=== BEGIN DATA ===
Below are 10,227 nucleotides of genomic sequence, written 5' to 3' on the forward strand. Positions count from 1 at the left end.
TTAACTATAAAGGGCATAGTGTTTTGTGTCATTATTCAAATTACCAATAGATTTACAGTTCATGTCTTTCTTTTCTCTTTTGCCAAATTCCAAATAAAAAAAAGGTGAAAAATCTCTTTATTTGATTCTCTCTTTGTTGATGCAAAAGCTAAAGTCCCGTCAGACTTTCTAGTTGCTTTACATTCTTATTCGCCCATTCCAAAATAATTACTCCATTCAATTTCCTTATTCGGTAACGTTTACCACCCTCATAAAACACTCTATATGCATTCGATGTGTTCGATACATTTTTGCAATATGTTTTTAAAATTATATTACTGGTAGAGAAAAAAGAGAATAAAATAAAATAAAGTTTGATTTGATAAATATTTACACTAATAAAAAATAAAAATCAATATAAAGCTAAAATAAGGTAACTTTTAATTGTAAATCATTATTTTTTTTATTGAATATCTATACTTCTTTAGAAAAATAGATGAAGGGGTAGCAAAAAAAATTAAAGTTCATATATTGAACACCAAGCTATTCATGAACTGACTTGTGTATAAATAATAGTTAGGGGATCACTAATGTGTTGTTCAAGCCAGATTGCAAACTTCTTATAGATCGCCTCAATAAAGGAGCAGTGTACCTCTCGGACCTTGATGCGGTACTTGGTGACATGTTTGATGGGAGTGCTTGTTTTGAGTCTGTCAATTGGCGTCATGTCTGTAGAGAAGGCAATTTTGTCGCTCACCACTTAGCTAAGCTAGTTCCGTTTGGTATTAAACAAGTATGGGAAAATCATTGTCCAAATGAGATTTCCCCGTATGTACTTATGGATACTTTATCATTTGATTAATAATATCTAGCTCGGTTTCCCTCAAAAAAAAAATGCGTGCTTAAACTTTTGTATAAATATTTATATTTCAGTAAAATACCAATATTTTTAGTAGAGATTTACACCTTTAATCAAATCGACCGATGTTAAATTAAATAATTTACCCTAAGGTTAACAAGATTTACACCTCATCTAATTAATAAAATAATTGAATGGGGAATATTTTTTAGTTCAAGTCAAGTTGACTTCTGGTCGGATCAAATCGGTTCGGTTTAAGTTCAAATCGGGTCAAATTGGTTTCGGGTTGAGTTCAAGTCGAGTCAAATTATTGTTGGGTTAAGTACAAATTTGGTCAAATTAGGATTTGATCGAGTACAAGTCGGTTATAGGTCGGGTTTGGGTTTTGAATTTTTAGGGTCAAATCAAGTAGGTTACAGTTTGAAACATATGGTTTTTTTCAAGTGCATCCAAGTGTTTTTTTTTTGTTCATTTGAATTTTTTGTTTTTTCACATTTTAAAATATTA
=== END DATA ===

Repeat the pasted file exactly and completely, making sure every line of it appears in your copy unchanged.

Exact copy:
Below are 10,227 nucleotides of genomic sequence, written 5' to 3' on the forward strand. Positions count from 1 at the left end.
TTAACTATAAAGGGCATAGTGTTTTGTGTCATTATTCAAATTACCAATAGATTTACAGTTCATGTCTTTCTTTTCTCTTTTGCCAAATTCCAAATAAAAAAAAGGTGAAAAATCTCTTTATTTGATTCTCTCTTTGTTGATGCAAAAGCTAAAGTCCCGTCAGACTTTCTAGTTGCTTTACATTCTTATTCGCCCATTCCAAAATAATTACTCCATTCAATTTCCTTATTCGGTAACGTTTACCACCCTCATAAAACACTCTATATGCATTCGATGTGTTCGATACATTTTTGCAATATGTTTTTAAAATTATATTACTGGTAGAGAAAAAAGAGAATAAAATAAAATAAAGTTTGATTTGATAAATATTTACACTAATAAAAAATAAAAATCAATATAAAGCTAAAATAAGGTAACTTTTAATTGTAAATCATTATTTTTTTTATTGAATATCTATACTTCTTTAGAAAAATAGATGAAGGGGTAGCAAAAAAAATTAAAGTTCATATATTGAACACCAAGCTATTCATGAACTGACTTGTGTATAAATAATAGTTAGGGGATCACTAATGTGTTGTTCAAGCCAGATTGCAAACTTCTTATAGATCGCCTCAATAAAGGAGCAGTGTACCTCTCGGACCTTGATGCGGTACTTGGTGACATGTTTGATGGGAGTGCTTGTTTTGAGTCTGTCAATTGGCGTCATGTCTGTAGAGAAGGCAATTTTGTCGCTCACCACTTAGCTAAGCTAGTTCCGTTTGGTATTAAACAAGTATGGGAAAATCATTGTCCAAATGAGATTTCCCCGTATGTACTTATGGATACTTTATCATTTGATTAATAATATCTAGCTCGGTTTCCCTCAAAAAAAAAATGCGTGCTTAAACTTTTGTATAAATATTTATATTTCAGTAAAATACCAATATTTTTAGTAGAGATTTACACCTTTAATCAAATCGACCGATGTTAAATTAAATAATTTACCCTAAGGTTAACAAGATTTACACCTCATCTAATTAATAAAATAATTGAATGGGGAATATTTTTTAGTTCAAGTCAAGTTGACTTCTGGTCGGATCAAATCGGTTCGGTTTAAGTTCAAATCGGGTCAAATTGGTTTCGGGTTGAGTTCAAGTCGAGTCAAATTATTGTTGGGTTAAGTACAAATTTGGTCAAATTAGGATTTGATCGAGTACAAGTCGGTTATAGGTCGGGTTTGGGTTTTGAATTTTTAGGGTCAAATCAAGTAGGTTACAGTTTGAAACATATGGTTTTTTTCAAGTGCATCCAAGTGTTTTTTTTTTGTTCATTTGAATTTTTTGTTTTTTCACATTTTAAAATATTA